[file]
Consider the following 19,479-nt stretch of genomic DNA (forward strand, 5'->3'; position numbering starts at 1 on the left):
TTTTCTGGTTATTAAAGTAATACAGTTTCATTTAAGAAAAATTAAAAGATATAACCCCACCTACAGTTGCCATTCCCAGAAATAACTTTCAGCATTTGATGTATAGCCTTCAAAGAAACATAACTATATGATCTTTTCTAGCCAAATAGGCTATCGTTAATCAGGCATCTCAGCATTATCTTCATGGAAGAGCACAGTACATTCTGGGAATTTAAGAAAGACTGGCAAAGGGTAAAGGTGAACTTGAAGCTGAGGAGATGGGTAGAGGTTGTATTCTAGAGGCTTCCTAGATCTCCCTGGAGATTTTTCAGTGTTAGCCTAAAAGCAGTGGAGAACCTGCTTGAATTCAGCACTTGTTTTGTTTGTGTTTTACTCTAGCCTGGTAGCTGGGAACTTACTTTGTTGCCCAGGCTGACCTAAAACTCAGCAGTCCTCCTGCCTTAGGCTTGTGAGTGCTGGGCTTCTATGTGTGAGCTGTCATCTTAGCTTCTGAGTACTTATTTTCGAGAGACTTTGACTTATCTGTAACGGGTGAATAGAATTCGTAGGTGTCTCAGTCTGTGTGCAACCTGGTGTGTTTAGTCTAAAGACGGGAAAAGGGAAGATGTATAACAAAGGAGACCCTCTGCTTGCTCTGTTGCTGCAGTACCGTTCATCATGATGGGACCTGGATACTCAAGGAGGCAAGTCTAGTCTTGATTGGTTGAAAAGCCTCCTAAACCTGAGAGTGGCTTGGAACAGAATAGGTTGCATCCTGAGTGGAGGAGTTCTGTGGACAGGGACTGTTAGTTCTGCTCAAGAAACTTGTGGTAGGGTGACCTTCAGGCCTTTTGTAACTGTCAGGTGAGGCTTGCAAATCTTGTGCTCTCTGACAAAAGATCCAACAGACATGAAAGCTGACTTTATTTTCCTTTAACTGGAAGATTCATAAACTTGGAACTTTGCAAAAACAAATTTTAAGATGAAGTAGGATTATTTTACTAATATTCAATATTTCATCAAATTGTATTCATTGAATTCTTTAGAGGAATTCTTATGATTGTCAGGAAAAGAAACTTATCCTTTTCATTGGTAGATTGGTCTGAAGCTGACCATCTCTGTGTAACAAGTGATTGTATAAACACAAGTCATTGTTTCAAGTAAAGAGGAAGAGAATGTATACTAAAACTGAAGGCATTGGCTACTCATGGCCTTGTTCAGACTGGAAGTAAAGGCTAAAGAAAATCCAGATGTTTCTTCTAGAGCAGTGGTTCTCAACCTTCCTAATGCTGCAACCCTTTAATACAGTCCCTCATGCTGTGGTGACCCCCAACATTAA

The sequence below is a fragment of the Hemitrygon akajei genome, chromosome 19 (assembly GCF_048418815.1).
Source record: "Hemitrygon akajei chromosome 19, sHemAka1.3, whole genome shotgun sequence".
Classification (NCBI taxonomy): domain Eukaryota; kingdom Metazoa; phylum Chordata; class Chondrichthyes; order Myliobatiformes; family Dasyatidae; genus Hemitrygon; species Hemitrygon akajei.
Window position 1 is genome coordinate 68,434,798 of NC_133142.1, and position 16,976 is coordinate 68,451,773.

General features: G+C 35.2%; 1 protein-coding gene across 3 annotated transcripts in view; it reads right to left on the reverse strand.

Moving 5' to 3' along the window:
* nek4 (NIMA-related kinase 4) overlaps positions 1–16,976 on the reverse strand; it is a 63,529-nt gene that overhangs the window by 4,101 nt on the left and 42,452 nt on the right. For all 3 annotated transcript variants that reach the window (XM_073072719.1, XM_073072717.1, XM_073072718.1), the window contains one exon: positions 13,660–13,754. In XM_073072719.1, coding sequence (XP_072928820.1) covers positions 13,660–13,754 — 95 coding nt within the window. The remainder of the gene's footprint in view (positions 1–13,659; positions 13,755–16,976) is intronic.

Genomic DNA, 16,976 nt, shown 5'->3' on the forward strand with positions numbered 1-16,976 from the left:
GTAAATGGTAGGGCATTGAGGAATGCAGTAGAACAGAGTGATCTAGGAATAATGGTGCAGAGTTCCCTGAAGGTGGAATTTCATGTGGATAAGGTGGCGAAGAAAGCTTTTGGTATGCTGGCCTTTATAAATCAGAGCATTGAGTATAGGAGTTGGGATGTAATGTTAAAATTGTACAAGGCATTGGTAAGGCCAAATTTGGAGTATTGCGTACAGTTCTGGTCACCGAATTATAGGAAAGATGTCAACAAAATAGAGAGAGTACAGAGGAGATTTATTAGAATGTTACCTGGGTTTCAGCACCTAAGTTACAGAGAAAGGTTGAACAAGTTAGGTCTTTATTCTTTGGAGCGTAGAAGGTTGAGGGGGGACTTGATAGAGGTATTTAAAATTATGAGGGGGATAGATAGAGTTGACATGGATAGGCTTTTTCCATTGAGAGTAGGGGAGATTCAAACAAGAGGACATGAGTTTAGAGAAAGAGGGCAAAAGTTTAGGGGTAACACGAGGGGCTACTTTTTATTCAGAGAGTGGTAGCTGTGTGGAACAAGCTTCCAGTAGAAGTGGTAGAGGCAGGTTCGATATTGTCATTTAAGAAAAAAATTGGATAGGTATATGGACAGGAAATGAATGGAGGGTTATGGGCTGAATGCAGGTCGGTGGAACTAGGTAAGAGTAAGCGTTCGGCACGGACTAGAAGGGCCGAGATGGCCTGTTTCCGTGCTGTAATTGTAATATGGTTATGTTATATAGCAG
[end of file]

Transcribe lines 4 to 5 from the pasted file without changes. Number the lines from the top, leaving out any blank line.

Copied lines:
Source record: "Hemitrygon akajei chromosome 19, sHemAka1.3, whole genome shotgun sequence".
Classification (NCBI taxonomy): domain Eukaryota; kingdom Metazoa; phylum Chordata; class Chondrichthyes; order Myliobatiformes; family Dasyatidae; genus Hemitrygon; species Hemitrygon akajei.